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About the StoryAn entry into the MCDream minicomp, this game tries to capture the essence of a vivid dream its author remembers having many decades ago.
"Dreadwine" uses the expectations of IF to emulate the frustration of a dream. There are places and props in the game that look like pieces of a puzzle solution, only the player is never allowed to put them together, to resolve things as he wants to. Instead, other events unfold and the player is swept along with them. At the time, I found this a bit baffling, but in retrospect I think I see the point: dreams are full of struggles like this, attempts to do things that never quite become possible. The best we can accomplish is to wake out of that state.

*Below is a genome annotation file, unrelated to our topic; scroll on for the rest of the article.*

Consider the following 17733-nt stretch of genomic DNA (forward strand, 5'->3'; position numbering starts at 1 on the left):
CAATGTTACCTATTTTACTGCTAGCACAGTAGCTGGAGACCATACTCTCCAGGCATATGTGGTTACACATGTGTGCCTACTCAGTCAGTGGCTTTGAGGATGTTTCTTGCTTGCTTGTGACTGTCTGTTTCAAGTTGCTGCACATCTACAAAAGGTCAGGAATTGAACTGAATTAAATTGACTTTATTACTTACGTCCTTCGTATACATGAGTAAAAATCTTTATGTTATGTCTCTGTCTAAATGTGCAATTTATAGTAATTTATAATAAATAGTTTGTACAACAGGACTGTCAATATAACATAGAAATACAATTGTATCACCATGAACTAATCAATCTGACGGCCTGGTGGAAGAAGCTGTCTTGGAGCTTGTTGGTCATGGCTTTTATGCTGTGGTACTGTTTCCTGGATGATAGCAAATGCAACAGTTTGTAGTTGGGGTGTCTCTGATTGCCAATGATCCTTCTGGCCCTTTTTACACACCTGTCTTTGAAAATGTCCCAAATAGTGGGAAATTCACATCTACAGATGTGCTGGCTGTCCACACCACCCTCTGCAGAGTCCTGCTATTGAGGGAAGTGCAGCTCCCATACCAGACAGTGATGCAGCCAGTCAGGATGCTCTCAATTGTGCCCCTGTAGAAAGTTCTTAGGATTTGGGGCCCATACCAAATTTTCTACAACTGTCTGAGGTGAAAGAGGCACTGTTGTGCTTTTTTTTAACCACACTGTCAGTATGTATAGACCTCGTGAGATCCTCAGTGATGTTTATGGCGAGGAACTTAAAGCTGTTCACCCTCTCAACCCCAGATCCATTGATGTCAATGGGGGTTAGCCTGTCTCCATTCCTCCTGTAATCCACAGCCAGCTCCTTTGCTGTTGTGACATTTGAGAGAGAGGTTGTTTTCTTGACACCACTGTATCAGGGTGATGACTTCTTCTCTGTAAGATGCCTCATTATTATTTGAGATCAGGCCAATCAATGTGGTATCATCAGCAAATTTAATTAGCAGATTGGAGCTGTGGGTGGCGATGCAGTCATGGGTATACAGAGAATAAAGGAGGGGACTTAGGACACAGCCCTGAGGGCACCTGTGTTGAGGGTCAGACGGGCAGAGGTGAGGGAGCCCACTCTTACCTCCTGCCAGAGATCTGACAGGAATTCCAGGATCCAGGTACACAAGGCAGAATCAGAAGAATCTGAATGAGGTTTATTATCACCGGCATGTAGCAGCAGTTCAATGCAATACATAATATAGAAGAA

-- Emily Short
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Should Dreadwine be judged as a game or as a conveyor of the author's emotions? As a game it provides little of interest, few interesting interactions and a solution that is arbitrary and unsatisfying. As a vector for emotion it fares rather better. [...]
The town has a drab sullen atmosphere suffused with a sense of forboding. The author writes very well and manages to create his dream with economical English that is interesting and evocative.
-- David Jones
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When the seventh day comes and it is time for you to return to the castle in the forest, your sisters cling to your sleeves.
This is version 4 of this page, edited by Edward Lacey on 19 April 2013 at 3:14am. - View Update History - Edit This Page - Add a News Item